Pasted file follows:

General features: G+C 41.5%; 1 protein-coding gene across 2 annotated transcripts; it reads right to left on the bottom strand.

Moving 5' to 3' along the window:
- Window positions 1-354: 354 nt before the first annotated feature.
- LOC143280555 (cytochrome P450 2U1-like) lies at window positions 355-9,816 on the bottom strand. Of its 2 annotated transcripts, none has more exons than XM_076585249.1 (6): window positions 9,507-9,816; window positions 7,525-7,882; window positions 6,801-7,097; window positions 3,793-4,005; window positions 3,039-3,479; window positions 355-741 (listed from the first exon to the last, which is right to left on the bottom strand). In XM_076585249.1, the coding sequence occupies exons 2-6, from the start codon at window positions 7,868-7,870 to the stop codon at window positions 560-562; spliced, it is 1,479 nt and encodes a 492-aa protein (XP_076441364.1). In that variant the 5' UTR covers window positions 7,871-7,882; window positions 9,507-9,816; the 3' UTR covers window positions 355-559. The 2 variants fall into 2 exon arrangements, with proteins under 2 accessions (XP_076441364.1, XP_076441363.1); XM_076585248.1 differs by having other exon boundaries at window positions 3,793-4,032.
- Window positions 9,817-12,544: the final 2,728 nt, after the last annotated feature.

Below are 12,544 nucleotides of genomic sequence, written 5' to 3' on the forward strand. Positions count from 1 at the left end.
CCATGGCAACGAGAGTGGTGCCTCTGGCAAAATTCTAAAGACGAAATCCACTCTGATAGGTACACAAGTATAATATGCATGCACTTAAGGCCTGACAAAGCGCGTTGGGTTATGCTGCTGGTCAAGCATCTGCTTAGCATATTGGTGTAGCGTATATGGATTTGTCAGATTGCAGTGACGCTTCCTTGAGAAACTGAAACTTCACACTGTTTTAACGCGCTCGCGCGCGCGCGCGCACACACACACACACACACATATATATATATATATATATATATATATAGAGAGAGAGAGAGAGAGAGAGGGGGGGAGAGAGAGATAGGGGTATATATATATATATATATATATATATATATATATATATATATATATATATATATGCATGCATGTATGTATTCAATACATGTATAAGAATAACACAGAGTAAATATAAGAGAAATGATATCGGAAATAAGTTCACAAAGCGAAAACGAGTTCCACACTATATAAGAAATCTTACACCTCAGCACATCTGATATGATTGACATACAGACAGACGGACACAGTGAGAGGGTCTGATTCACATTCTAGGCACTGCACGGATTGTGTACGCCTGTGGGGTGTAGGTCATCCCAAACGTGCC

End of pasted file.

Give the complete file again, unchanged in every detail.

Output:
General features: G+C 41.5%; 1 protein-coding gene across 2 annotated transcripts; it reads right to left on the bottom strand.

Moving 5' to 3' along the window:
- Window positions 1-354: 354 nt before the first annotated feature.
- LOC143280555 (cytochrome P450 2U1-like) lies at window positions 355-9,816 on the bottom strand. Of its 2 annotated transcripts, none has more exons than XM_076585249.1 (6): window positions 9,507-9,816; window positions 7,525-7,882; window positions 6,801-7,097; window positions 3,793-4,005; window positions 3,039-3,479; window positions 355-741 (listed from the first exon to the last, which is right to left on the bottom strand). In XM_076585249.1, the coding sequence occupies exons 2-6, from the start codon at window positions 7,868-7,870 to the stop codon at window positions 560-562; spliced, it is 1,479 nt and encodes a 492-aa protein (XP_076441364.1). In that variant the 5' UTR covers window positions 7,871-7,882; window positions 9,507-9,816; the 3' UTR covers window positions 355-559. The 2 variants fall into 2 exon arrangements, with proteins under 2 accessions (XP_076441364.1, XP_076441363.1); XM_076585248.1 differs by having other exon boundaries at window positions 3,793-4,032.
- Window positions 9,817-12,544: the final 2,728 nt, after the last annotated feature.

Below are 12,544 nucleotides of genomic sequence, written 5' to 3' on the forward strand. Positions count from 1 at the left end.
CCATGGCAACGAGAGTGGTGCCTCTGGCAAAATTCTAAAGACGAAATCCACTCTGATAGGTACACAAGTATAATATGCATGCACTTAAGGCCTGACAAAGCGCGTTGGGTTATGCTGCTGGTCAAGCATCTGCTTAGCATATTGGTGTAGCGTATATGGATTTGTCAGATTGCAGTGACGCTTCCTTGAGAAACTGAAACTTCACACTGTTTTAACGCGCTCGCGCGCGCGCGCGCACACACACACACACACACATATATATATATATATATATATATATATAGAGAGAGAGAGAGAGAGAGAGGGGGGGAGAGAGAGATAGGGGTATATATATATATATATATATATATATATATATATATATATATATATATATATATGCATGCATGTATGTATTCAATACATGTATAAGAATAACACAGAGTAAATATAAGAGAAATGATATCGGAAATAAGTTCACAAAGCGAAAACGAGTTCCACACTATATAAGAAATCTTACACCTCAGCACATCTGATATGATTGACATACAGACAGACGGACACAGTGAGAGGGTCTGATTCACATTCTAGGCACTGCACGGATTGTGTACGCCTGTGGGGTGTAGGTCATCCCAAACGTGCC